A forgotten Soviet spaceship finds a permanent home in a German museum, Researchblogging.org opens a European branch, portraits of Nobel Laureates come to ScienceBlogs.de, and a blogger reasons about the causes for soaring global food prices. It’s this week’s top stories from our partner site, ScienceBlogs.de:
Final Home for a Space Shuttle
The Speyer Museum of Technology in the town of Speyer, Germany, has purchased a spectacular exhibit: the Buran, a disused Russian launch vehicle and twin sister of the US space shuttle. The Buran had been decaying behind a warehouse in Bahrain, and was bought, saved and transported to Rotterdam in Holland—from where it has now been making its way down the Rhine to the museum in the Palatinate. As Anwen Roberts writes for ScienceBlogs.de’s editor’s blog:
“Final destination for the Buran: After the longest journey it has ever made, the Russian shuttle has finally hit home on a historic date for space travel… These are some images of the Buran docking and being dismantled in the tiny haven at Speyer, and being escorted to its permanent site… But the crowds of onlookers will have to wait till summer before seeing the Buran again: the exhibition hall for the “Apollo and Beyond” show is still under construction, and Buran itself is desperately in need of repair and refurbishing.”
The Buran makes its way through Cologne. Photo: Ludmilla Carone.
Seal of Approval for German Research Blogging
Tobias Maier of WeiterGen has initiated the adoption of a quality seal for German blog posts about peer-reviewed research, in collaboration with researchblogging.org and scienceblogs.de. Maier writes:
“The most authentic resources for scientific blog posts are academic publications. But I feel that bloggers, including myself, rather tend towards picking up press releases as their main sources. Sadly, in my opinion, blog posts on research papers don’t have the vibrancy they deserve, while readers unversed in the subject area find it hard to judge whether a blog post does justice to the original publication or not. Hopefully, all that is going to change now!”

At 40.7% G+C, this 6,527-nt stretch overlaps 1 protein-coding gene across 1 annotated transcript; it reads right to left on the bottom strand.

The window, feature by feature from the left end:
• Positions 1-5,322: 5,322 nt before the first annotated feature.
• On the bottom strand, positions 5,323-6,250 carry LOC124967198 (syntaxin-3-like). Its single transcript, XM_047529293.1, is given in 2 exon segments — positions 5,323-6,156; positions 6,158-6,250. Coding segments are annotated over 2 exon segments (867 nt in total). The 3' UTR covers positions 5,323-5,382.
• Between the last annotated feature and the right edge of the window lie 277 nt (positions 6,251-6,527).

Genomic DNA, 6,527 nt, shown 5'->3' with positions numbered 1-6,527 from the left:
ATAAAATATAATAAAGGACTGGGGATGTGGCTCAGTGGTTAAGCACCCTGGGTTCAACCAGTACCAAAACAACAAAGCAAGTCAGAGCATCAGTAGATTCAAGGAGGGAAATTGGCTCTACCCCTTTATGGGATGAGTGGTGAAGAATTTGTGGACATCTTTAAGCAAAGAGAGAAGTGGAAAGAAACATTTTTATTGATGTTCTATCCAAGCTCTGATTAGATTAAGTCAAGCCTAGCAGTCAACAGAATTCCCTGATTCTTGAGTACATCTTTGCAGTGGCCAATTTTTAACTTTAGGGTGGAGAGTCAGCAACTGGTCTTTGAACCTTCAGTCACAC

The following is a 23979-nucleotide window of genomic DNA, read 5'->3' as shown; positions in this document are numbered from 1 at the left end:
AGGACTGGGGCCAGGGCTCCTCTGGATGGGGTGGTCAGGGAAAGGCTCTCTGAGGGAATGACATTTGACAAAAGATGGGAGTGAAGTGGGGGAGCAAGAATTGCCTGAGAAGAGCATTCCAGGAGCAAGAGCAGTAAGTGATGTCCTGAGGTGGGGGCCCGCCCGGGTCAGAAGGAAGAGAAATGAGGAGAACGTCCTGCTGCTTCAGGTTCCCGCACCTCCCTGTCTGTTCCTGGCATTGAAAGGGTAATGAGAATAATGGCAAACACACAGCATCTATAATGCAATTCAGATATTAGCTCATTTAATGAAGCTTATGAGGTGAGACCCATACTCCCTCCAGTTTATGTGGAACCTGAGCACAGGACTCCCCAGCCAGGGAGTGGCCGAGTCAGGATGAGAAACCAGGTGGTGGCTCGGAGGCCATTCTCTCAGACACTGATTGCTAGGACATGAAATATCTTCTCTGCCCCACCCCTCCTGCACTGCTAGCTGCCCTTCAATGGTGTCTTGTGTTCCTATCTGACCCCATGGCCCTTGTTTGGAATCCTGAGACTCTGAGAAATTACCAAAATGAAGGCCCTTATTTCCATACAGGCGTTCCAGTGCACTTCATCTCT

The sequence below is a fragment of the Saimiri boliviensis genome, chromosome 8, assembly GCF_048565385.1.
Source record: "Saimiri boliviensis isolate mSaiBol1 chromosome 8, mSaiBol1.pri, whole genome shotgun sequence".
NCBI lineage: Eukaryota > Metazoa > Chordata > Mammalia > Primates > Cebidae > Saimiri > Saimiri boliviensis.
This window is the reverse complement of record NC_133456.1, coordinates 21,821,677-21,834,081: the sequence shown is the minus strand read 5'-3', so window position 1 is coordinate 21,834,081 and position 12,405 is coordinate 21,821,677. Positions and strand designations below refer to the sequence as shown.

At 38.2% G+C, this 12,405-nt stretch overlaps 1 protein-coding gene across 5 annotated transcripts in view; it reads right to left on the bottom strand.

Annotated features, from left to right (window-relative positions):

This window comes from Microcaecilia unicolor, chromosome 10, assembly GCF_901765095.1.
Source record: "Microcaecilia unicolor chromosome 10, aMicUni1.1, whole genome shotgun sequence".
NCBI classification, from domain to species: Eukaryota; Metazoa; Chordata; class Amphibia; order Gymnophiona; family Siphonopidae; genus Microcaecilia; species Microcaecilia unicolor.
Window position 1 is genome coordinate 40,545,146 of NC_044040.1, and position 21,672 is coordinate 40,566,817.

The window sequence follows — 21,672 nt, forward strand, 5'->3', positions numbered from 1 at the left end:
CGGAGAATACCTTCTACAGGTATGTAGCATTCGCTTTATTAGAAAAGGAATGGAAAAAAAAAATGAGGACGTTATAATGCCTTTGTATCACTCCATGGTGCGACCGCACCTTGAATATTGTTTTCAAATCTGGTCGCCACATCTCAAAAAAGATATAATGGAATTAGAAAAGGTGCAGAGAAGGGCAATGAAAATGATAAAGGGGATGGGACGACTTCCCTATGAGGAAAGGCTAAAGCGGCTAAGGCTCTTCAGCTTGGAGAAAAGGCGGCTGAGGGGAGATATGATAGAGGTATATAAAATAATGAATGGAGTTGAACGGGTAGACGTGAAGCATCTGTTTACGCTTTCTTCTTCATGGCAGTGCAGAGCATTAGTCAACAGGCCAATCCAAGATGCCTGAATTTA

Since beginning his extensive photo project in 2000, photographer Peter Badge has taken pictures of almost all the Nobel laureates alive today. The resulting collection of 310 fascinating portraits of Nobel personalities like the Dalai Lama, Peter Grünberg, James Watson, Doris Lessing or Christiane Nüsslein-Volhard is on display at Badge’s blog Nobel Faces, new at ScienceBlogs.de, in the form of a calendar presenting one of these intriguing images every day.
Why Food is Unaffordable
The current debate on food shortages, hunger and poverty has led Stefan Jacobasch of Mahlzeit to taking a closer look at the causes and effects behind the business news:
“World prices for staple foods are presently soaring to a level that most people in developing countries can no longer afford. The favorite explanations—changed eating habits, poor harvests due to climate change, and high oil prices—are half of the truth at most, however. The ‘International Assessment of Agricultural Science and Technology for Development’ (IAASTD) has been working on a global strategy for agriculture and against hunger and starvation in the last four years…biotechnology and genetic engineering aren’t exactly rebuffed, but the IAASTD doesn’t seem to think that technology is a solution to the problem of hunger.”
That’s all until next week. Note that links in this article are to blog posts in German—but their authors are usually happy to respond to comments in English. Danke!
Thanks to Anwen Roberts and to ScienceBlogs.de managing editor Beatrice Lugger.